What the film dramatizes, in part, is the conflict between BP’s man on the scene, Donald Vidrine (played by John Malkovich), and Transocean’s rig manager and safety guy, Jimmy Harrell (“Mr. Jimmy,” played by Kurt Russell). BP wants to get the job done quickly (i.e. to meet corporate goals and profit targets), while Transocean wants to get the job done safely (not injuring or killing any workers or fouling the environment). And in fact, in real life, at the time of the blow-out, the Transocean rig was six weeks behind schedule, costing BP half a million dollars a day, so there was no fiction about BP’s push to complete the well as fast as possible.

Transocean’s “Mr. Jimmy” – played by Kurt Russell, the man concerned with rig integrity & safety.
Transocean’s “Mr. Jimmy” – played by Kurt Russell, the man concerned with rig integrity & safety.
BP’s Donald Vidrine, played by John Malkovich, the man concerned with $ 1 million-a-day drilling delays.
BP’s Donald Vidrine, played by John Malkovich, the man concerned with $ 1 million-a-day drilling delays.

Mark Wahlberg’s Mike Williams is the lead character in the film. He is the person who frames the whole movie as he interacts with his family at home, Mr. Jimmy, BP’s Vidrine, and various workers on the drill floor and control bridge. (Williams in real life would later give 60 Minutes’ Scott Pelly an extensive and compelling interview recounting his harrowing ordeal on the rig during the catastrophe. More on this later).

Poking holes into underground geological strata holding fossil fuels is inherently risky business. Geological formations holding oil and gas are typically under great pressure. They hold various mixed proportions of volatile natural gas and oil. In the film, these inherent dangers are “set up” in a family scene at the home of Mike Williams and his wife, Felicia (Kate Hudson), and their elementary school-age daughter, Sydney, who is doing a “what-my-Daddy-does-at-work” project.

Mike Williams (Wahlberg) in film scene at home with wife (Kate Hudson) and daughter Sydney before departing for his shift on the drilling rig, is about to use a shaken Coca-Cola can as “oil reservoir” to illustrate drilling well pressures.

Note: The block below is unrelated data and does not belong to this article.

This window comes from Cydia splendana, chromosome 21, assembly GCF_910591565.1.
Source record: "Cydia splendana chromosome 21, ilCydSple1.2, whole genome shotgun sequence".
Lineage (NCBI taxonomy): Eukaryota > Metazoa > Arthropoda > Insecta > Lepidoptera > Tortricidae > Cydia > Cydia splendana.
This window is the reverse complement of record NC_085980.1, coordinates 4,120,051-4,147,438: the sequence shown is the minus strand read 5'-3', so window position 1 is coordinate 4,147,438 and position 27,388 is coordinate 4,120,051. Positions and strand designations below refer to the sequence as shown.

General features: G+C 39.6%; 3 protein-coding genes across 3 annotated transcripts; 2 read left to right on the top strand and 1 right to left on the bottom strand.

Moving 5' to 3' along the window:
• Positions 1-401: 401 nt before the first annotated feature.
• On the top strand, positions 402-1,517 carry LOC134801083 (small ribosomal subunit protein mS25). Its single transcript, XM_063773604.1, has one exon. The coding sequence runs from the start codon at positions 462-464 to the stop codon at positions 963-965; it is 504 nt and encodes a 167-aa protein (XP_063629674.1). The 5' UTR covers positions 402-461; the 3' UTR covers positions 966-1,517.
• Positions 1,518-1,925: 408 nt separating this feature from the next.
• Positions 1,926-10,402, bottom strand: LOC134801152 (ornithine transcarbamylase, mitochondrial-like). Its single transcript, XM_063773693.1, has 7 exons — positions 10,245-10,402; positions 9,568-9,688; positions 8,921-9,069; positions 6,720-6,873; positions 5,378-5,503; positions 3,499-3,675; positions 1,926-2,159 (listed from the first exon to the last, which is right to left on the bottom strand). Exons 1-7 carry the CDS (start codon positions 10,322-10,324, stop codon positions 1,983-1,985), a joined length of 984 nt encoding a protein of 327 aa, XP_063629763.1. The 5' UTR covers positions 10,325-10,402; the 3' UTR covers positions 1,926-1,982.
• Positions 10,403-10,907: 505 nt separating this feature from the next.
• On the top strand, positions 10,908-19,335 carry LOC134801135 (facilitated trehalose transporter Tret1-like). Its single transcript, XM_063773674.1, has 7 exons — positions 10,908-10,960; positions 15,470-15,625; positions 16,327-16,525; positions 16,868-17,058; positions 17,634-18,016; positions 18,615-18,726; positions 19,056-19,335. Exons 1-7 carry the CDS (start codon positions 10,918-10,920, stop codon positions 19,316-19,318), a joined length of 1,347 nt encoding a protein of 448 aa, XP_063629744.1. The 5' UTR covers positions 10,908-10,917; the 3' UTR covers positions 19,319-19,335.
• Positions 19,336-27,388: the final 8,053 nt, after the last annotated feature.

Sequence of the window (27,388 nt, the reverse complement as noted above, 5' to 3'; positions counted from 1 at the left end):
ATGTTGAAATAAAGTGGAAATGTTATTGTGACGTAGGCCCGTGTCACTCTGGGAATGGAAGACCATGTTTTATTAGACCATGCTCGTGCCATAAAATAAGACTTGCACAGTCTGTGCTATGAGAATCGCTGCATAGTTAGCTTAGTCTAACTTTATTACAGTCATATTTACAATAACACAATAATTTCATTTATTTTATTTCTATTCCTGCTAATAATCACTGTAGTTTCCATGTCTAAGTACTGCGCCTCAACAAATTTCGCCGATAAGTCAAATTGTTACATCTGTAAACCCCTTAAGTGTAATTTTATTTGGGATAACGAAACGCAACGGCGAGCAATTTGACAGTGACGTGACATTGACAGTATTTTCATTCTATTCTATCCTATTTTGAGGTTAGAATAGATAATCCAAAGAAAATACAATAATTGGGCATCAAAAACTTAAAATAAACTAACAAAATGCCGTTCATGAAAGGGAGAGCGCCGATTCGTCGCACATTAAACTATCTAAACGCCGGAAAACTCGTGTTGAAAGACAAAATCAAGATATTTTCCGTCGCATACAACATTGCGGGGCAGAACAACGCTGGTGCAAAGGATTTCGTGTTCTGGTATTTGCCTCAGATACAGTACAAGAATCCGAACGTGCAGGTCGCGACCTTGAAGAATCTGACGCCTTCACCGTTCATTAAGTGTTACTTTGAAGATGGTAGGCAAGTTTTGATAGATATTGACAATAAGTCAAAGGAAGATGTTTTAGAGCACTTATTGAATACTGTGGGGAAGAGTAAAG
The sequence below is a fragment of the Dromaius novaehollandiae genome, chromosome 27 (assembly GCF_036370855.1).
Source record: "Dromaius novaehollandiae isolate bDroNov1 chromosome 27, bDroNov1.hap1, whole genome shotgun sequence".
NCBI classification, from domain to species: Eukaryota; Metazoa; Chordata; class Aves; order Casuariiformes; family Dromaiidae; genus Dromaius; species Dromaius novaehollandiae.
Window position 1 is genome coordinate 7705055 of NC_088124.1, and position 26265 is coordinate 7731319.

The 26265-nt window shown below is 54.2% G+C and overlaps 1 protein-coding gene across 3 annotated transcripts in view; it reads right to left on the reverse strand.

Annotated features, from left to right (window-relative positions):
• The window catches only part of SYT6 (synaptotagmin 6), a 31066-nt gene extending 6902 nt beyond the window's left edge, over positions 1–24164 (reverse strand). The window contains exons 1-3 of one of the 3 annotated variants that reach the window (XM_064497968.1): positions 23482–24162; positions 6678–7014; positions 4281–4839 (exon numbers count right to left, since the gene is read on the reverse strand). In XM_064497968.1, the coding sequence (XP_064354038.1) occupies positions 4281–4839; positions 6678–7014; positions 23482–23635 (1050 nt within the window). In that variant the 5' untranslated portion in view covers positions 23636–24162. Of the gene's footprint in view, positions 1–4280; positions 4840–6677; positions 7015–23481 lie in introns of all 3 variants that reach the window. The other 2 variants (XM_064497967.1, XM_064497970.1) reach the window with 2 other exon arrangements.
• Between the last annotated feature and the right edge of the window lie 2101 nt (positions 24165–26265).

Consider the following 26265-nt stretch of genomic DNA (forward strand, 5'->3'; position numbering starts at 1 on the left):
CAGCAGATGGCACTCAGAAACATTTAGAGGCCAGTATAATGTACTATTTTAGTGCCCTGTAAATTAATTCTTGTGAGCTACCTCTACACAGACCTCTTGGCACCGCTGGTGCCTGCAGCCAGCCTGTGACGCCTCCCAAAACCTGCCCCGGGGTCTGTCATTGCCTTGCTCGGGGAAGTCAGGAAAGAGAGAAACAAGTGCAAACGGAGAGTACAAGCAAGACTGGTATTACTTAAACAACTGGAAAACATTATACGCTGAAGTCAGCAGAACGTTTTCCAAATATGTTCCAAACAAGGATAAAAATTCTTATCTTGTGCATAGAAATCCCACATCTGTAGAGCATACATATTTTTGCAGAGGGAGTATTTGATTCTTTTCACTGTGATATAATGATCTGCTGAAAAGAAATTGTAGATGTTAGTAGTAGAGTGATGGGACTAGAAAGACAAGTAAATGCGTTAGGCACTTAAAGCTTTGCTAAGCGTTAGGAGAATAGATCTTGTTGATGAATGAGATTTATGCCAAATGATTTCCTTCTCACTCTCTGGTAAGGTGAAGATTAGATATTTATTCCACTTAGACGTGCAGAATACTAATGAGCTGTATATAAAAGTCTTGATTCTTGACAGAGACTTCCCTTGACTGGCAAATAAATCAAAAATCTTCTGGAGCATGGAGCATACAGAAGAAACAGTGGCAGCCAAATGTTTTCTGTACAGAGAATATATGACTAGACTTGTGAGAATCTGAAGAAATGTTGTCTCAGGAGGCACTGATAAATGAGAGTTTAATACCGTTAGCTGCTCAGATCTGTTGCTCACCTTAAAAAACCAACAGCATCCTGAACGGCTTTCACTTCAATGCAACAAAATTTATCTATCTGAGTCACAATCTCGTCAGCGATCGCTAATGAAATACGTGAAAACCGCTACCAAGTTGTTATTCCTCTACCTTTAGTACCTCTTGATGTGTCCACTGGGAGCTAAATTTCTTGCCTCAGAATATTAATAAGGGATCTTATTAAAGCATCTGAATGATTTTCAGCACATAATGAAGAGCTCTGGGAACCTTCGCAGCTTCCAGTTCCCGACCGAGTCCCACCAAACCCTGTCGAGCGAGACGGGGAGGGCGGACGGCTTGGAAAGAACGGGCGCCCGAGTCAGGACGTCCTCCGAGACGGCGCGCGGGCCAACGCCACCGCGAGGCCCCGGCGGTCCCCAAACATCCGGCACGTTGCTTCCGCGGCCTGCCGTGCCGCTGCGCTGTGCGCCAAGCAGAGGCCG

Mike Williams (Wahlberg) in film scene at home with wife (Kate Hudson) and daughter Sydney before departing for his shift on the drilling rig, is about to use a shaken Coca-Cola can as “oil reservoir” to illustrate drilling well pressures.

Sydney correctly, if somewhat fantastically, describes the 300 million year old fossil deposits “where the trapped dinosaurs are” who want to be free and rush furiously to holes poked into their reservoirs. Her father uses a shaken can of Coca-Cola to illustrate the pressures involved, poking a hole in the can as his daughter then applies honey to the hole, simulating drilling mud, “to tame the dinosaurs.”

Floating oil rig in 5,000 ft of water; well on sea bed below.
Floating oil rig in 5,000 ft of water; well on sea bed below.
Here’s some of the exchange between the two as Mike listens to his daughter read her report:

Sydney Williams: My dad is Mike. He works on a drilling rig that pumps oil out from underneath the ocean. That oil is a monster, like the mean old dinosaurs that oil used to be. So for 300 million years, these old dinosaurs have been getting squeezed tighter and tighter and tighter and tighter.

Mike Williams: We get it. Just use two “tighters”.

Sydney Williams: Then dad and his friends make a hole in their roof and these mean old dinosaurs can’t believe it. Freedom! So they rush through the new hole. Then smack, they run into this stuff called mud that they cram down the straw [her pipe/riser in the Coke can] to hold the monsters down and build them a new roof.

But during the end of this table-top demonstration – and as prelude to what actually happens later in the film on the Deepwater Horizon – the “well” in the Coke can sends up an uncontrolled geyser of “untamed dinosaurs.” It’s a clever little lesson, which serves to clue-in viewers of the bigger drama yet to come.